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Correspondence |

Limited Effects of UV-A1 Phototherapy in 3 Patients With Nephrogenic Systemic Fibrosis

Alexander Kreuter, MD; Thilo Gambichler, MD; Stefan M. Weiner, MD; Gisela Schieren, MD
Arch Dermatol. 2008;144(11):1527-1529. doi:10.1001/archderm.144.11.1527.
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Nephrogenic systemic fibrosis (NSF) is an emerging sclerodermalike disease that affects almost exclusively patients undergoing hemodialysis for end-stage renal disease (ESRD). Increasing evidence indicates that NSF is induced by gadolinium-based contrast agents commonly used in magnetic resonance imaging (MRI). Nephrogenic systemic fibrosis may result in significant morbidity and mortality, and a high proportion of patients end up in wheelchairs or become bedridden because of their progressive joint contractures. To date, no consistently effective therapy is available for NSF. Phototherapy with UV-A1, frequently used for other sclerotic skin diseases, has been reported to have beneficial effects in NSF.1 We herein report our results from 3 patients treated with UV-A1 phototherapy (Table).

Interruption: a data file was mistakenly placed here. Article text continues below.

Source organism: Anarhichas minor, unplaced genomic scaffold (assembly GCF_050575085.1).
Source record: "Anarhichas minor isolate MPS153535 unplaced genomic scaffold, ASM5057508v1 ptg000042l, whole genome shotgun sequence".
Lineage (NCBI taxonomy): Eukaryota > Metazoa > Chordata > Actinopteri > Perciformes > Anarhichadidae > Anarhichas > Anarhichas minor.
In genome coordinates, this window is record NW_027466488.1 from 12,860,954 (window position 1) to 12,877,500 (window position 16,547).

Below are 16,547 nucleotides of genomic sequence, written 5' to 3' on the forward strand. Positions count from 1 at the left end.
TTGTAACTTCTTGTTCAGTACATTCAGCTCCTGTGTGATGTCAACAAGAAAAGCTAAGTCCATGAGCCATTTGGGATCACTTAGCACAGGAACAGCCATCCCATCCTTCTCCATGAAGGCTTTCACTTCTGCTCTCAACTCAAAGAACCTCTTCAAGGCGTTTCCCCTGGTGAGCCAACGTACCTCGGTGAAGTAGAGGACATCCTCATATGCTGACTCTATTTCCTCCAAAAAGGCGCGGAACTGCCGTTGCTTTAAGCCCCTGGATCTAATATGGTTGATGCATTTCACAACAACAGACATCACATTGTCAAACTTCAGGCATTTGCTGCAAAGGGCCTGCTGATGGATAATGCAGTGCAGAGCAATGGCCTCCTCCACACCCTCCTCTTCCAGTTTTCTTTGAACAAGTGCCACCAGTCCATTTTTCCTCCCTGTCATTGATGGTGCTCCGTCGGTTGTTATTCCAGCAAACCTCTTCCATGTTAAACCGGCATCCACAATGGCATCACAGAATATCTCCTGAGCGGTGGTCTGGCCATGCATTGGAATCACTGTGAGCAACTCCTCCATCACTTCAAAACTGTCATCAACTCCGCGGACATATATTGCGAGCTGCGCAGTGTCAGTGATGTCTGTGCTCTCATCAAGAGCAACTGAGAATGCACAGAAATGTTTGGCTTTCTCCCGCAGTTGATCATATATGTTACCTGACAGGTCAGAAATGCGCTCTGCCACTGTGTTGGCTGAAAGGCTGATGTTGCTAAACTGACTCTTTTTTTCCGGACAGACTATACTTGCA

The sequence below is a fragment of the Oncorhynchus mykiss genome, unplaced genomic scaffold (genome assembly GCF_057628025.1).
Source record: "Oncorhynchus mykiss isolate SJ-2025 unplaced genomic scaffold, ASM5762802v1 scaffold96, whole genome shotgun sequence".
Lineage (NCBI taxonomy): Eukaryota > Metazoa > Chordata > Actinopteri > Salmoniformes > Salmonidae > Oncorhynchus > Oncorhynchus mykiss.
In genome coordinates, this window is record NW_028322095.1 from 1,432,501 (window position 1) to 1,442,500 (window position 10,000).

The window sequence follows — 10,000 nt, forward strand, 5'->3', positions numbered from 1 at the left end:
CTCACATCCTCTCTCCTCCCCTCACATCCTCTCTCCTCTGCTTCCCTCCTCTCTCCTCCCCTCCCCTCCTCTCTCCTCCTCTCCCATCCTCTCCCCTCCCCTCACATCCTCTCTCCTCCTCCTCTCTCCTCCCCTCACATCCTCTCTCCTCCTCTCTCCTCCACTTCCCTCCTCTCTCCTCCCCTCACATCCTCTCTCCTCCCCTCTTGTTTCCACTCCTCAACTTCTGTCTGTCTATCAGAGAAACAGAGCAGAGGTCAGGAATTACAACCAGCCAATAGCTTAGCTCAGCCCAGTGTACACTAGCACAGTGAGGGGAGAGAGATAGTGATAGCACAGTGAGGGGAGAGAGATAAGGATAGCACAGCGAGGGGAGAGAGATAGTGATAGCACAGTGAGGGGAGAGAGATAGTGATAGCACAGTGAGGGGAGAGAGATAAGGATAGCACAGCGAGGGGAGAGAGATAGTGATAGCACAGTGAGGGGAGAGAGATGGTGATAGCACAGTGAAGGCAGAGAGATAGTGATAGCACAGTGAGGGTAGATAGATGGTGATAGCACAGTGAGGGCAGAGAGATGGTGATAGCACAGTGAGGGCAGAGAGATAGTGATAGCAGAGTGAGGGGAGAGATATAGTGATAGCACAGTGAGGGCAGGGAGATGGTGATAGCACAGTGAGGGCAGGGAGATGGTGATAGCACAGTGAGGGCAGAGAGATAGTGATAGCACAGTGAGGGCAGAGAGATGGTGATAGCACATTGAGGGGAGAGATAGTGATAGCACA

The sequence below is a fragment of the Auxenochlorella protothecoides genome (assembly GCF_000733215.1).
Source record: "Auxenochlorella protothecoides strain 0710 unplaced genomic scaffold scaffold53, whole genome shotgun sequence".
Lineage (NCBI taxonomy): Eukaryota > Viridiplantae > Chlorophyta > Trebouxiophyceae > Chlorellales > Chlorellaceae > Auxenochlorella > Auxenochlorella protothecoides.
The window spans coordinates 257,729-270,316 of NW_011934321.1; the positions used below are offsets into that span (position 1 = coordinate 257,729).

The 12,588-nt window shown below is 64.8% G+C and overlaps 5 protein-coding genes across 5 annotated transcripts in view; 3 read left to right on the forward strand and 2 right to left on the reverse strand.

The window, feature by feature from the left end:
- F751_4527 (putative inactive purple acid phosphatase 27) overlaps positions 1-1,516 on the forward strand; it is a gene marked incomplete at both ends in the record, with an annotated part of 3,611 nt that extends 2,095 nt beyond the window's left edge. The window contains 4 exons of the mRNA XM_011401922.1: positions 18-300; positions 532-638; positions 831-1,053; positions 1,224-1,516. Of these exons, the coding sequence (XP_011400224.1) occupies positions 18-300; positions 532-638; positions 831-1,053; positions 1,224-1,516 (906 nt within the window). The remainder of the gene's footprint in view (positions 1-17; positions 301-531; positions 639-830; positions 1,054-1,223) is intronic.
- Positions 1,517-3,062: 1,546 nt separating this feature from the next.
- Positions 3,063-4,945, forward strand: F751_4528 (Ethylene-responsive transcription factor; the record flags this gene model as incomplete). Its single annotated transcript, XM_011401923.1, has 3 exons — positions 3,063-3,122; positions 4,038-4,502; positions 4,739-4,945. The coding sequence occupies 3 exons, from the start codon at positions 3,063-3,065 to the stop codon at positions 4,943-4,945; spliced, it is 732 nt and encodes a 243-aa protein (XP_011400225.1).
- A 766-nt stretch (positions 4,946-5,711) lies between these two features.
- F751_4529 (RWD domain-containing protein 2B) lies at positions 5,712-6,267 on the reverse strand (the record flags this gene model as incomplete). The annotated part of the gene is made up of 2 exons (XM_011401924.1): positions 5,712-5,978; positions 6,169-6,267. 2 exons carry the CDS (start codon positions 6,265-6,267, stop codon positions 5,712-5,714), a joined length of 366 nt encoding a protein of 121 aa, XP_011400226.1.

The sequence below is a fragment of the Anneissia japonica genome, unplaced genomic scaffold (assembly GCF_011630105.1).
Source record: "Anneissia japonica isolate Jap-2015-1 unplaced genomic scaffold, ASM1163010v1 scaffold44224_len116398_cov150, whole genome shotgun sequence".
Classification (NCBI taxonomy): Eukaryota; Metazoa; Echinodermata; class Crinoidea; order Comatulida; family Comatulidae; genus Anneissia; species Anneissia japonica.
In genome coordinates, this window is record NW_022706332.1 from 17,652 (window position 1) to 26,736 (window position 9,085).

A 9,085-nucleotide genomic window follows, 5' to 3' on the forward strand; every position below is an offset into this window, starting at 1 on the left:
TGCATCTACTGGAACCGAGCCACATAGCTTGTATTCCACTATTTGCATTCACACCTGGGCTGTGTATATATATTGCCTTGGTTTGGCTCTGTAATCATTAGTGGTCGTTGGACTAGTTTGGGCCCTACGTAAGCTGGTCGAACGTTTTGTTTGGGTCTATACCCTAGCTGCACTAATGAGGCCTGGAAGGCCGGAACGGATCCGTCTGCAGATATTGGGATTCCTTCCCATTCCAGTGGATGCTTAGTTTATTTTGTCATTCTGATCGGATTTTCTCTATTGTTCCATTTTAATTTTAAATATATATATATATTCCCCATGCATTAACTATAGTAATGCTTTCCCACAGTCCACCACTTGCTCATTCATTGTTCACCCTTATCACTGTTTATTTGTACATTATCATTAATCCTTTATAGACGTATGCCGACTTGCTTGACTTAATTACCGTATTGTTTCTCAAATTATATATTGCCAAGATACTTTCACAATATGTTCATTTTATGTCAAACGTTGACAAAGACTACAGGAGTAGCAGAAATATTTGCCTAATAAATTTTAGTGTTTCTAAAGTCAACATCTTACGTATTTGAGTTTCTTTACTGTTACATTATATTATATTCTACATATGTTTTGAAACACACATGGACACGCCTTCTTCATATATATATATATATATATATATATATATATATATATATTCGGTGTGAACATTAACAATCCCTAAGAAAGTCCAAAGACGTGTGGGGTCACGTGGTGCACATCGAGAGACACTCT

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Pretreatment (A) and posttreatment (B) clinical photographs of patient 2 (index case) showing maximum leg extension. A, Significant contractures of both legs before initiation of UV-A1 phototherapy. B, Progressive nephrogenic systemic fibrosis with increasing contractures of the lower extremities.

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